Spatial variation in stable isotopic composition of organic matter of macrophytes and sediments from a small Arctic lake in west Greenland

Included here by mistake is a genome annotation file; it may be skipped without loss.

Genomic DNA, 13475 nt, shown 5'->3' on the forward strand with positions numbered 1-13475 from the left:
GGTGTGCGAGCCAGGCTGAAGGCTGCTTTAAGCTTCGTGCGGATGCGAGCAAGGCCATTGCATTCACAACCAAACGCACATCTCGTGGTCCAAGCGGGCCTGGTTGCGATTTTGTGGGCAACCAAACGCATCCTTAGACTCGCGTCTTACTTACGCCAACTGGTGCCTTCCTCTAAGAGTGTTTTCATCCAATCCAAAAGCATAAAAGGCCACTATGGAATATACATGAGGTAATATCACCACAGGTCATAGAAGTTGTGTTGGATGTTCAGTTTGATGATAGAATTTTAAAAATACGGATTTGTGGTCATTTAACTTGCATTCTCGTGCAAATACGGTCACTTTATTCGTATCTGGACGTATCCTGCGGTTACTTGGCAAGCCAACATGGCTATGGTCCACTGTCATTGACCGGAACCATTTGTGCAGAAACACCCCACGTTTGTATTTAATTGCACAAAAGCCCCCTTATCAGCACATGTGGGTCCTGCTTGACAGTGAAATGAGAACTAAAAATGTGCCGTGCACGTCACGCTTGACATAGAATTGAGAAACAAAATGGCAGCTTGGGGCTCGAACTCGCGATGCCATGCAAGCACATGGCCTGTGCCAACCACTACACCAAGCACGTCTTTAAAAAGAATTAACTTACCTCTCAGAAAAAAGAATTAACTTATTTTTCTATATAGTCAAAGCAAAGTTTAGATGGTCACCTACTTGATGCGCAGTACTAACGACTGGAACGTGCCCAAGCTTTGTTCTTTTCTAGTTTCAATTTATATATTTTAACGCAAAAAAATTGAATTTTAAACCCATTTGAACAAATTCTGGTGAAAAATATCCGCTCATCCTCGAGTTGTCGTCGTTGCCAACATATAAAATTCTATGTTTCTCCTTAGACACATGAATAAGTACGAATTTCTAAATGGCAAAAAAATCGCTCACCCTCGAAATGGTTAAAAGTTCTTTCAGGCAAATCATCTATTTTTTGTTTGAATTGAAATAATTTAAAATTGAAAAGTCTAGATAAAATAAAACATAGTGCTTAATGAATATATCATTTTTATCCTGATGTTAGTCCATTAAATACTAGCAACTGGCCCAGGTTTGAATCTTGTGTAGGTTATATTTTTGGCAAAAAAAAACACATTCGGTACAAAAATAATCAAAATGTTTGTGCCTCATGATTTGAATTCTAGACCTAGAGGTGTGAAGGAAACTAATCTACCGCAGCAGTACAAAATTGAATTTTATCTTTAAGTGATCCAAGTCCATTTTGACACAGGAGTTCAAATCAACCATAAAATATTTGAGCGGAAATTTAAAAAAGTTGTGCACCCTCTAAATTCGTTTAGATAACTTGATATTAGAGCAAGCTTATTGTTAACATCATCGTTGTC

Stable isotope compositions of organic carbon (δ13Corg) and nitrogen (δ15N) in macrophytes and sediments are useful in assessing sources of lake productivity and diagenesis of organic matter from formation through sedimentation to decomposition. Despite the increasing importance of high-latitude landscapes to carbon cycling under amplified and accelerating warming in the Arctic, the high density of small closed-basin lakes in this landscape, and the utility of stable isotopes in the study of carbon dynamics, limited data are available on within-lake spatial variability of δ13Corg and δ15N in these systems. The goal of this study was to investigate the spatial variability in stable isotopic composition of three dominant macrophyte species (Hippuris vulgaris, Eriophorum angustifolium, Warnstorfia exannulata) and sediments from littoral and profundal areas of a single closed-basin system among the common small Arctic lakes that populate the ice-free margin of Greenland. The range in δ13Corg of macrophytes (−33.9‰ to −27.1‰) was within the typical range of plants utilizing the C3 pathway for carbon fixation. No notable differences were observed in δ13Corg between segments of the individual macrophytes (emergent, submergent, and root tissues), indicating that the isotopic fractionation of carbon was similar throughout the plant. Between-species variations in δ13Corg were small, but significant (p < 0.01), with the moss most depleted in 13C. The range of δ15N in littoral and profundal sediments (−0.52‰ to 1.33‰) was small, with littoral surface sediments 1‰ less enriched in 15N than surface sediments in the profundal zone. The C/N ratios of macrophytes (mean ± SD: 27.0 ± 12.6), littoral sediments (mean ± SD: 11.0 ± 1.0), and profundal sediments (mean ± SD: 9.1 ± 0.9) point to diagenetic alteration. Combined isotopic and elemental (C/N) compositions of littoral and profundal sediments suggest that organic matter accumulating in the study lake originate primarily from in-lake primary production of macrophytes. Terrestrial sources are likely minor because of the hydrologically closed basin and limited aeolian inputs, suggesting that the majority of organic matter produced by the dominant littoral macrophyte community was decomposed between production and sediment deposition.